The Sarbanes-Oxley Act includes a number of provisions for internal controls that have greatly influenced internal control in companies. The Act addresses issues related to the disclosure of status of the internal controls in a company. The Act requires both the signing officers and the issuers of financial statement to disclose information related to internal controls in their financial statements. According to the Act, issuers of financial statements should include in their reports the adequacy of their use of internal controls in operations and also state the extent to which they use the same. On the other hand, signing officers are required to periodically review internal controls for proper reporting at the end of the year. They are thus required to give information relating to the loopholes in internal controls and also report frauds resulting from weaknesses in the internal control system. The Act also provides that material changes in internal controls should also be reported (Trenery, 1999, p. 4).

As stated earlier, information related to internal controls is very important to the shareholders of a company. However, companies should be very careful about the information they give to their shareholders about internal controls. As companies try to comply with the provisions of the Sarbanes-Oxley Act, they should not give information that will jeopardize the value of their stocks. Thus truthful information about internal controls should be given but it should also be appropriately censored to mitigate its effect on share value. If sensitive internal controls information is released, the stocks of a company may be adversely affected. This is because the state of internal controls in any organization determines efficiency with which an organization carries out their operations, prevents of fraud, maximizes resource utilization, etc (Graham, 2004, p. 15). These are aspects that determine the profitability of a company and thus they either attract or discourage investors.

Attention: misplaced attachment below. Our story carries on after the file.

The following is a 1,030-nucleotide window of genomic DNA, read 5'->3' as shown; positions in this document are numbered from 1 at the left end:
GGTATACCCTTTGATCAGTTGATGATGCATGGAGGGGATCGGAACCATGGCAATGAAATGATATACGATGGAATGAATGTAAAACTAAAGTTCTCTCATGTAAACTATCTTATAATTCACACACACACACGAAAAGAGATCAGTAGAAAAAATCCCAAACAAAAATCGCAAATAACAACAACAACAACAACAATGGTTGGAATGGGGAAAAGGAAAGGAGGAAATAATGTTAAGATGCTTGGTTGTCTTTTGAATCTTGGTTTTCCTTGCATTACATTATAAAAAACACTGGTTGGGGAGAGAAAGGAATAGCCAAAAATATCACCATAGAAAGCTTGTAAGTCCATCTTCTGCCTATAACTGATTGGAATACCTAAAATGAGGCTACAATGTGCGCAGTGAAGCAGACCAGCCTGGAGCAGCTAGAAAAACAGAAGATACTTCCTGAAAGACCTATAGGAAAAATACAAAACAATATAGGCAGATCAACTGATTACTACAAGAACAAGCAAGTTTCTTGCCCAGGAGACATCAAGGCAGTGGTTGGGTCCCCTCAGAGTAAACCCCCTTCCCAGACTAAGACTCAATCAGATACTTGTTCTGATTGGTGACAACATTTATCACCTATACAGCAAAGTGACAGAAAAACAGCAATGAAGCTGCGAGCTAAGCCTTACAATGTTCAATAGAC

Despite the advantages that internal control offers to a company, it has a couple of limitations. One of the most difficult challenges faced in the development and implementation of internal controls is incapable and/or unreliable staff. For example, if an employee is supposed to examine a bank reconciliation statement and determine its accuracy, he/she has to be qualified. If this employee is unqualified, fraudulent entries may go unnoticed. On the other hand, employees may collude to weaken the internal control system (Graham, 2004, p. 19). It is thus evident that most of the limitations of internal control are personnel-based.

Although internal control has a couple of limitations, its use in organizations is very important and it significantly reduces fraud and errors. Due to this fact, it builds the goodwill of the company and consequently attracts investors. Without internal controls, most companies will be run to debt due to frauds and errors.

Reference List

Graham, L. (2004). Internal Controls: Guidance for Private, Government, and Nonprofit Entities. New York. Barnes & Noble.

Trenery, A. (1999). Principles of Internal Control. California. Bell & Bain.